These hearings were time-consuming and expensive, but they guaranteed that victims and their families could say anything they wanted to the Special Master and his representatives. In a sense, the hearings gave applicants back something like a "day in court"--which was exactly what Congress had deprived them of when it created the Fund.
Feinberg's Critique: Congress's Restrictions on Compensation Were Mistaken
At the end of his report, Feinberg offers his thoughts about the Fund as public policy. Again, he has opted to be brave and candid.
According to Feinberg, it was a mistake for Congress to have agreed to "full compensation," regardless of how that term was limited or interpreted. He has three reasons for reaching this conclusion.
First, "full compensation" means that the government had to provide individualized determinations -- which, in the end, meant that the Special Master had to be judge and jury in each claimants' case. Feinberg notes that eventually the families and victims came to trust his office, but it seems very likely that that outcome was a result of Feinberg's choices, not Congress's. Had Feinberg not opted for openness and hearings, families might have been very dissatisfied.
Second, Feinberg notes that it was very difficult to perform individualized calculations quickly. Soon after 9/11, many came to view the Fund one of the ways to "heal" the country. Yet a protracted application process--even if non-adversarial - was unlikely to promote healing.
Third, finally, and most fundamentally, Feinberg feels Congress's idea of "full compensation" was unfair. For instance, as noted above, the Act deducted money if families had insured themselves - but that mean that "ant" families who scrimped to buy insurance were penalized in comparison to "grasshopper" families who spent all their disposable income on luxury items.
And the unfairness went deeper: As Congress wrote the law, a banker was "worth" more than a fireman, simply because the largest component of "full compensation" is income projected across the deceased future lifespan. That is how the tort system works, of course--but Congress wanted to use the Fund to escape the tort system.
Feinberg's Solution: A Flat, "One Size Fits All" Compensation Award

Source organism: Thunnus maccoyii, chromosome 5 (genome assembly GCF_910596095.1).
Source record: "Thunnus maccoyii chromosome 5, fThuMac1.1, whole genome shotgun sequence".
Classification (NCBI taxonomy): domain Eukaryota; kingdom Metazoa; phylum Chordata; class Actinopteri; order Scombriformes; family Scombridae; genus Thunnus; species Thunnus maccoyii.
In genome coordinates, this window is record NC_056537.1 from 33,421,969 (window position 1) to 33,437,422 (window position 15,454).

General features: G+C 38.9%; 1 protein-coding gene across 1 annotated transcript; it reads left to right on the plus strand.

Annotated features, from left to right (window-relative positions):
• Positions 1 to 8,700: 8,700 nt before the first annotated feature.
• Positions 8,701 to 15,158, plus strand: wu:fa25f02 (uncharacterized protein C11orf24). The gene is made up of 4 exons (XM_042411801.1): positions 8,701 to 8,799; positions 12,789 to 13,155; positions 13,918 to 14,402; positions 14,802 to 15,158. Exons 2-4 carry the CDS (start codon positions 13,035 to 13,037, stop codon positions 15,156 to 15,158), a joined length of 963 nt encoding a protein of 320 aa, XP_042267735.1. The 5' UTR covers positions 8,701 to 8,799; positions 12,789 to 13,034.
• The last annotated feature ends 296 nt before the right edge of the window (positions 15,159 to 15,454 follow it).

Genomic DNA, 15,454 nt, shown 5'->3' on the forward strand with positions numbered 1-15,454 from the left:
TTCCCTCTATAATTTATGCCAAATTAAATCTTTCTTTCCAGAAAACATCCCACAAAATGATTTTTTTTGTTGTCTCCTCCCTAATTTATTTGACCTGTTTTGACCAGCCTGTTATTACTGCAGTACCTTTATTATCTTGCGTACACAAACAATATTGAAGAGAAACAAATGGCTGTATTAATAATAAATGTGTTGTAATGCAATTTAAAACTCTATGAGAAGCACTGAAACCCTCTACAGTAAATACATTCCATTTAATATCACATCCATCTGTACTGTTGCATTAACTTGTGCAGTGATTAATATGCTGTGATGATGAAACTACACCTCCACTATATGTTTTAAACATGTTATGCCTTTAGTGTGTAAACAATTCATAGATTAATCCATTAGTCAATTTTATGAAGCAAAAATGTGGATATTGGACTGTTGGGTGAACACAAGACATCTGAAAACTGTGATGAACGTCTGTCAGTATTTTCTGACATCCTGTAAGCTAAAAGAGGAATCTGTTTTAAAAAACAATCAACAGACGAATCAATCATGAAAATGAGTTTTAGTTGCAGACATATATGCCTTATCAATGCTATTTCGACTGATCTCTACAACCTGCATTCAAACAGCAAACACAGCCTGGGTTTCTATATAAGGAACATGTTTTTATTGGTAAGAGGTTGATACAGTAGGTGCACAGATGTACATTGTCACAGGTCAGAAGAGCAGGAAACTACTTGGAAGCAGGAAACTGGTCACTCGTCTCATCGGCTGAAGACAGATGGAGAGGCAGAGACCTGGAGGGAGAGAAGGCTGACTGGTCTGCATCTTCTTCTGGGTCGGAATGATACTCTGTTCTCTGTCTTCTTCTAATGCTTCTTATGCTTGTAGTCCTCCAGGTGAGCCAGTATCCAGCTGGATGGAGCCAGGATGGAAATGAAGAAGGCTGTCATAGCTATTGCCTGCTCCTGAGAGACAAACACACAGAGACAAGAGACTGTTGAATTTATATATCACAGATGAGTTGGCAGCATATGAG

Feinberg argues that Congress should have created a flat, "one size fits all" award - one that does not distinguish between the professional and the laborer, or the young and the old. Indeed, Feinberg would not even have distinguished between the singleton with no children and the paterfamilias with five children. The expense of hearings would have been eliminated.
Feinberg concedes that Congress could not have created a "one size fits all" award high enough to persuade most of the families not to sue. The average award to the families of the deceased was about $2 million, and many of the families of higher-earning victims received up to twice that amount.
Congress would never have authorized a death benefit of $2 million. (Feinberg notes, by comparison, that Congress offers a death benefit of $250,000 to the families of servicemen.) HThus, Feinberg admits, any uniform benefit would necessarily have been a lot less than $2 million, and thus should have left open the victims' option to sue (with the benefit presumably being deducted from their ultimate recovery), and declined to limit defendants' liability in such suits.
There are a number of problems with Feinberg's solution. First, it would have meant that the Fund would never have achieved its original purpose--protecting the airlines. Second, while the costs of hearings would go away, so would their benefits. The hearings had great value in that they gave the families and the victims the sort of human response that people crave after a tragedy. They let them "tell their story" and achieve some catharsis, much as they could at a trial.
These drawbacks, though, are to be weighed against the benefits of switching to Feinberg's approach. On balance, some may feel that Feinberg may be right that, overall, a "one size fits all" plan would still have been preferable.
On the other hand, others may feel that, on balance, something like the Fund is still a good idea in the wake of a terror attack. And the RAND report gives us reason to think so. In my next column, I will look at the RAND study of compensation patterns after 9/11, and apply some of its conclusions to the Special Master's report.